A Falus of Golkonda: Abdullah Qutb Shah

Started by Rangnath, April 09, 2008, 04:54:13 AM

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I knew I didn't know what this coin was when I acquired it and when I found that it came from the Qutb Shahs of Golkonda, I was delighted.  It is the only coin I have from that Kingdom. But it is the legend on the obverse that motivates me to post it.  I thought Peter specially would appreciate it.

The coin weighs 10.7 grams and was dated AHX068, or 1658 AD.  In Goran and Goenka, I matched it with Q73.

The coin was minted by Abdullah Qutb Shah, the seventh ruler of the kingdom of Golconda in southern India under the Qutb Shahi dynasty (Wikipedia.) He ruled from 1626 to 1672.
Abdullah, son of Sultan Muhammad Qutb Shah, was a polyglot, and a lover of poetry and music. He invited to his court and respected Kshetrayya, a famous lyric writer. Kshetrayya is known for his sexually explicit poetry. Is that a reason to think favorably about Abdullah? Perhaps.  It is certainly a better reason than acts of terror and destruction.
I don't know if Abdullah was a competent ruler or not, but he was obviously born at the wrong century to expect continued welfare for his kingdom.  Aurangzeb, later known for his religious intolerance and under the command from his father, the Moghul Emperor Shah Jahan, took over Hyderabad by surprise.  Abdullah was forced into accepting severe conditions and he died in 1672. The mauseleum below was his final resting place.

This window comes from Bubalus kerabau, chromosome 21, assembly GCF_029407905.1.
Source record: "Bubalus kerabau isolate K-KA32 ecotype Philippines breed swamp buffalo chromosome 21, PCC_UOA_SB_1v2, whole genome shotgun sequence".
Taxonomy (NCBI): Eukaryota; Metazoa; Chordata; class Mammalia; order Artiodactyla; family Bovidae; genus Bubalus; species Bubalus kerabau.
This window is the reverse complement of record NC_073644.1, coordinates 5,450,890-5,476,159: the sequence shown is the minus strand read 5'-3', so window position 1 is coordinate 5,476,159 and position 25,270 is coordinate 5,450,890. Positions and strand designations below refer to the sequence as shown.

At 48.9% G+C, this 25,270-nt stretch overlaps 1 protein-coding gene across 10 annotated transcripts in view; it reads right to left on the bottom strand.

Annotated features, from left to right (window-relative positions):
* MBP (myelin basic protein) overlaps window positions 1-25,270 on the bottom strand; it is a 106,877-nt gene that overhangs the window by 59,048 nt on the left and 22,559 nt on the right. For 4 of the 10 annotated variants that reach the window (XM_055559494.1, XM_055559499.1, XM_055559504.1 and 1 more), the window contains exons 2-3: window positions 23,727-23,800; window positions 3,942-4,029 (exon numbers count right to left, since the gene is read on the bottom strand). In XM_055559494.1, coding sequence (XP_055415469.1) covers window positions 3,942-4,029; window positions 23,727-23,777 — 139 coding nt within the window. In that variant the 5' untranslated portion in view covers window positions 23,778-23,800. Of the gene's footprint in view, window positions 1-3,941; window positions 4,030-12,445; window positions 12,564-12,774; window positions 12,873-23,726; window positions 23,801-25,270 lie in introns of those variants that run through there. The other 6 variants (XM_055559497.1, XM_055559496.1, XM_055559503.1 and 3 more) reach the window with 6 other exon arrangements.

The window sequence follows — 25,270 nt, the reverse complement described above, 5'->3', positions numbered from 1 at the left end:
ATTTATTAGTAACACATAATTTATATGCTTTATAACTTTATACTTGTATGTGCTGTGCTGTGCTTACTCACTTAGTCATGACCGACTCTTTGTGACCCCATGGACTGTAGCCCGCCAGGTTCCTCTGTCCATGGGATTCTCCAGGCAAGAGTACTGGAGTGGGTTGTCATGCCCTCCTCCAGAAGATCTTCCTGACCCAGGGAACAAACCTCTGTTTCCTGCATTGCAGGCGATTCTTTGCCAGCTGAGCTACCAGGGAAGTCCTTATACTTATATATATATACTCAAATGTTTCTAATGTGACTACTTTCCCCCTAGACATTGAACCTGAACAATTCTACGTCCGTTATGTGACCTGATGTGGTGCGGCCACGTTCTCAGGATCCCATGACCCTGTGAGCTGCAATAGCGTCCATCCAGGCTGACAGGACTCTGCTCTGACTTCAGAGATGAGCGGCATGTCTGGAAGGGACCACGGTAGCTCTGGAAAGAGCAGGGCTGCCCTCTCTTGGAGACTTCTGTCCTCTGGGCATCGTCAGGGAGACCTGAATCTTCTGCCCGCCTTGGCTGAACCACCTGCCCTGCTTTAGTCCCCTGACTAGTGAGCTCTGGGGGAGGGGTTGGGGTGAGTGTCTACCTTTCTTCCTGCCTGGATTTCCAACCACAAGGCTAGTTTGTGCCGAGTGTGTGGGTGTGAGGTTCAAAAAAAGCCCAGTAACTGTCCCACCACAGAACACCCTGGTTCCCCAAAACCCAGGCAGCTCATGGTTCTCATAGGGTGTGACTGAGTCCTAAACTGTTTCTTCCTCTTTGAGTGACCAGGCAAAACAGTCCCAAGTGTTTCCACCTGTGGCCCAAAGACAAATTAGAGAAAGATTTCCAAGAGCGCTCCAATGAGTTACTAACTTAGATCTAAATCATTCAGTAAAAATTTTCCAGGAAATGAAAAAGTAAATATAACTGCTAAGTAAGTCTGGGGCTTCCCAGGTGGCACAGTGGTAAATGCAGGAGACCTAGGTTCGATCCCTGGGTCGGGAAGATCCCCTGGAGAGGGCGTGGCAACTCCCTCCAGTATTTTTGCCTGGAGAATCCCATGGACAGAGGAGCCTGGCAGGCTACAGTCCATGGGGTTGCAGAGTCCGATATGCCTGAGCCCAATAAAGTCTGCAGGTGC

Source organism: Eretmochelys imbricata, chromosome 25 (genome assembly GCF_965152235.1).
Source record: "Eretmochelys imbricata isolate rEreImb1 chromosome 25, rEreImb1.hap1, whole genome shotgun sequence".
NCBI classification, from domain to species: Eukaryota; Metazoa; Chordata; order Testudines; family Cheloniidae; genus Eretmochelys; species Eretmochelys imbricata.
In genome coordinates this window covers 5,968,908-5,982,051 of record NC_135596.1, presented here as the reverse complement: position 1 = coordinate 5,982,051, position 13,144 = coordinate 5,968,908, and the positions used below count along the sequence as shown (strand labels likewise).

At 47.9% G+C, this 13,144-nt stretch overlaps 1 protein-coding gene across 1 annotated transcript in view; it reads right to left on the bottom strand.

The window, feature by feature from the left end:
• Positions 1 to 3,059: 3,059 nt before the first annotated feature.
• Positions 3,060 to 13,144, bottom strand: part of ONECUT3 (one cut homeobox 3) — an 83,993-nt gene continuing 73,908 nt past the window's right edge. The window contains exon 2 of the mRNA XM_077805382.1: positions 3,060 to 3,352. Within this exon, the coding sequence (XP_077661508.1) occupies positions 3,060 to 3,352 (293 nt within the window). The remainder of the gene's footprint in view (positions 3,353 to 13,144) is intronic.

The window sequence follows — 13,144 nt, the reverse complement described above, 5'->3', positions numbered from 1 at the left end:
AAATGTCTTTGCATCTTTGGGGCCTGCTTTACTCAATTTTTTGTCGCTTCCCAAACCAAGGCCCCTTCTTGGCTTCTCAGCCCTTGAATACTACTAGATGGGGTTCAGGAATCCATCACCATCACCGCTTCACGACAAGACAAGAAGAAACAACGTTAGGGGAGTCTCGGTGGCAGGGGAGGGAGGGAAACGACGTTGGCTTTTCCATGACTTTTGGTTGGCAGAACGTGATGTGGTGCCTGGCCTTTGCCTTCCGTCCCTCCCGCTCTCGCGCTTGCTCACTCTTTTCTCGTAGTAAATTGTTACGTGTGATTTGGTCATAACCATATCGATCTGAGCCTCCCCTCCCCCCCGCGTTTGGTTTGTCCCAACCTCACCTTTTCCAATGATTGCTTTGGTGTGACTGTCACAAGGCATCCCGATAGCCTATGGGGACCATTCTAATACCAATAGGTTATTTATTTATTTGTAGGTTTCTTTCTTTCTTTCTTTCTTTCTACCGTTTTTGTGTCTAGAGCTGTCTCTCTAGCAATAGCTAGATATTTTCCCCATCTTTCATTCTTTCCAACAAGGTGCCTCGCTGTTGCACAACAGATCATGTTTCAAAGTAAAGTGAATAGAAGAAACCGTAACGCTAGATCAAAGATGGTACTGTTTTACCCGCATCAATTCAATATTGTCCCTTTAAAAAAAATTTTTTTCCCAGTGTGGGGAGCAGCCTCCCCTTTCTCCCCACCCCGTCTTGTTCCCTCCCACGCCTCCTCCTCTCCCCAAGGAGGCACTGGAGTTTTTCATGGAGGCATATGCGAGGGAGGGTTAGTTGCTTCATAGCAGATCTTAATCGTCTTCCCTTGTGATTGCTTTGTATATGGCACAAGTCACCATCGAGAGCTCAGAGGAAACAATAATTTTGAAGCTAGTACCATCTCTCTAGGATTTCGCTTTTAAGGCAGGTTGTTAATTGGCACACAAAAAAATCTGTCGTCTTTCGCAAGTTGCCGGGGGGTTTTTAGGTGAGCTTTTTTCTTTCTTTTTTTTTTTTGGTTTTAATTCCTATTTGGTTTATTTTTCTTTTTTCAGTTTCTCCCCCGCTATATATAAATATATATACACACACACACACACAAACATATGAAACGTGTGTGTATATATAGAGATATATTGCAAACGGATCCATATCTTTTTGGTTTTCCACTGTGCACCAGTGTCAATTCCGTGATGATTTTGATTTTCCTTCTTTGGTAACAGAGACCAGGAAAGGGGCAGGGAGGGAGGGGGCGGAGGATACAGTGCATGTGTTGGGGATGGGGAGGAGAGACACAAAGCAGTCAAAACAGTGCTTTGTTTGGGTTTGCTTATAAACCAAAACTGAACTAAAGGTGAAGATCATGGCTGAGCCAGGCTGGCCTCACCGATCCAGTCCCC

I thought you might like this aphorism Peter, which would be fitting as an end to this post.  Did Goran get it right Oesho? On the obverse of this coin, the legend says:

"It has come to an end well and auspiciously." 


Dear Richie, there is no reason to doubt Stan Goron's reading. On the reverse the legend is: Dar al-Sultana Haiderabad.
There is a series of coins (not in Goron/Goenka) which were struck by the VOC (Dutch East India Company) in the name of Sultan Abd Allah Quitb Shah. In 1646 the Dutch settlement at Pulicat (Paliakate) was captured by Mir Jumela, the general of Abd Allah Quitb Shah. After some tactfull negotiation they received permission to strike copper coins with the stamp of the Sultan. From 1647 till c.1674 a series of 1, 2, 4, 5, 8 and 10 kas were struck which have on the obv. the VOC-monogram + value and the legend Benam Sultan Abd Allah (In the name of the Sultan Abd Allah) on the reverse. The V kas and X kas were struck for circulation in Ceylon, where they were valued for a 1/2 Stiver and a Stiver.

Attached an image of a copper VIII kas coin struck by the VOC at Paliakate


A marvelous story Oesho. I looked in the standard catalog and saw the note under the Cash series for the reverse: Legend in the name of Abd'allah. Seeing your coin is quite an improvement!

I am terrible at spelling in English.  As for the names in Arabic, I prefer to spell them correctly though there are, I'm sure, difficulties rendering Arabic names into English.  Can all "Abdullahs" (the current ruler of Saudi Arabia for example) be better rendered as "Abd'ullahs", or are they two separate names?



Abd Allah or Abd'ullah or Abdullah is the same, viz.: "Servant of Allah"


For quite some time, the legend was read as rabb/sultan/abd (lord/king/slave). I am not sure, but I believe it was Oesho who came up with the correct reading. Since the old interpretation is in Scholten, I took a bit of a fight to get KM to change the description.

Scholten notes that these coins were mostly used to pay VOC soldiers and circulated locally only.

As for the legend on Rangnath's coin, yes, it is amusing. I am reminded of Carus's epitaph in Wikipedia

An unidentified coin is a piece of metal. An identified coin is a piece of history.